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Disruption of redox homeostasis in liver function and activation of apoptosis on consumption of aspartame in folate deficient rat model

Iyaswamy, Ashok, Wankhar, Dapkupar, Loganathan, Sundareswaran, Shanmugam, Sambantham, Rajan, Ravindran, Rathinasamy, Sheeladevi
Journal of nutrition & intermediary metabolism 2017 v.8 pp. 41-50
B-cell lymphoma, acidosis, alanine transaminase, albino, alkaline phosphatase, animal models, apoptosis, aspartame, aspartate transaminase, caspase-3, caspase-9, folic acid, functional status, gene expression regulation, genes, hepatotoxicity, histopathology, homeostasis, immunohistochemistry, lactate dehydrogenase, liver, liver function, metabolites, methanol, methotrexate, necrosis, protein synthesis, rats, signal transduction, vacuoles, vitamin B deficiency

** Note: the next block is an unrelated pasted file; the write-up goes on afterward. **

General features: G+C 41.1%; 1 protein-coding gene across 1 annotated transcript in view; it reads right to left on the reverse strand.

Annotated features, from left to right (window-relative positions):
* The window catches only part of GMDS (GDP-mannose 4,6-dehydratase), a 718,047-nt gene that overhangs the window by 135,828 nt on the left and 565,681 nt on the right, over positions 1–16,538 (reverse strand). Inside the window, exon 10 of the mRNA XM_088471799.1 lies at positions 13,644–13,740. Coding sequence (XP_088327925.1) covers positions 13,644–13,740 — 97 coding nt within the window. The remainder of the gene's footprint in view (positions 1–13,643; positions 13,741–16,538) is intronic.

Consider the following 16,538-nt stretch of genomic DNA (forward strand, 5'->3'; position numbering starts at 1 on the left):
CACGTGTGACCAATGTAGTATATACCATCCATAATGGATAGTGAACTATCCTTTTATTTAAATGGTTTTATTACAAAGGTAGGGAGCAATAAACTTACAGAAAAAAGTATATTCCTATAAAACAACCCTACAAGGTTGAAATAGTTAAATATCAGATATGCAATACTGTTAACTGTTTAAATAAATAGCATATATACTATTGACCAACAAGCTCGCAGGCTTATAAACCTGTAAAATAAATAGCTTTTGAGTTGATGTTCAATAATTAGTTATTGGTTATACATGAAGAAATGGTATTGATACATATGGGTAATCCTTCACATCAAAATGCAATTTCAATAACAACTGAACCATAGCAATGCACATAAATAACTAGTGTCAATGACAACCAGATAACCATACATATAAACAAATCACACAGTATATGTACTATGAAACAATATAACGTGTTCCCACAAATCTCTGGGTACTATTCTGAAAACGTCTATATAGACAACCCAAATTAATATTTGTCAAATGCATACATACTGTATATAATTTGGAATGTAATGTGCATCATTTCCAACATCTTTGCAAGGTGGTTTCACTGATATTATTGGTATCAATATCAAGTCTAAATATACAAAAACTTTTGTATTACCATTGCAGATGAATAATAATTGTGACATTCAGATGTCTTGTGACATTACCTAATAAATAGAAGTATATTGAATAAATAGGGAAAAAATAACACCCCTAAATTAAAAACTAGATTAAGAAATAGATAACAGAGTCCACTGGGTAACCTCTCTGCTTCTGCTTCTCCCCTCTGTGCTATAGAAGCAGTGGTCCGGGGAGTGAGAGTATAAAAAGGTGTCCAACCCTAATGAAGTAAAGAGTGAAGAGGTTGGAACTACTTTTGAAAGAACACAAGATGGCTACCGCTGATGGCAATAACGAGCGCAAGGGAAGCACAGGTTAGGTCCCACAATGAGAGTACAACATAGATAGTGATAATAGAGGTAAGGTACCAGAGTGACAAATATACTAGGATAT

This study assesses the effect of long-term intake of aspartame on liver function and apoptosis signaling pathway in the Wistar albino rats. Several reports have suggested that methanol is one of the major metabolites of Aspartame. Non-primate animals are usually resistant to methanol-induced metabolic acidosis due to high levels of hepatic folate content; hence a folate deficiency model was induced by treating animals with methotrexate (MTX) prior to aspartame exposure. The aspartame treated MTX animals exhibited a marked significant increase in hepatic alanine transaminase (ALT), aspartate transaminase (AST), alkaline phosphatase (ALP) and lactic acid dehydrogenase (LDH) activity compared to controls. Aspartame treated MTX animals additionally exhibited down-regulation of genes namely B-cell lymphoma 2 (Bcl2) expression and up-regulation of Bcl-2-associated X protein (Bax), Fas-associated protein with death domain (FADD) and Caspase 3, 9 genes and apoptotic protein expression, indicating the augmentation of hepatic apoptosis. Nuclear condensation, micro vacuole formation in the cytoplasm and necrosis were observed in the liver of the aspartame treated animals on histopathology evaluation. Additionally, Immunohistochemical analysis revealed a significant increase in positive cells expressing Fas, FADD, Bax and Caspase 9 protein, indicating an increase in apoptotic protein expression in the liver. Thus, Aspartame may act as a chemical stressor which alters the functional status of liver, leading to hepatotoxicity.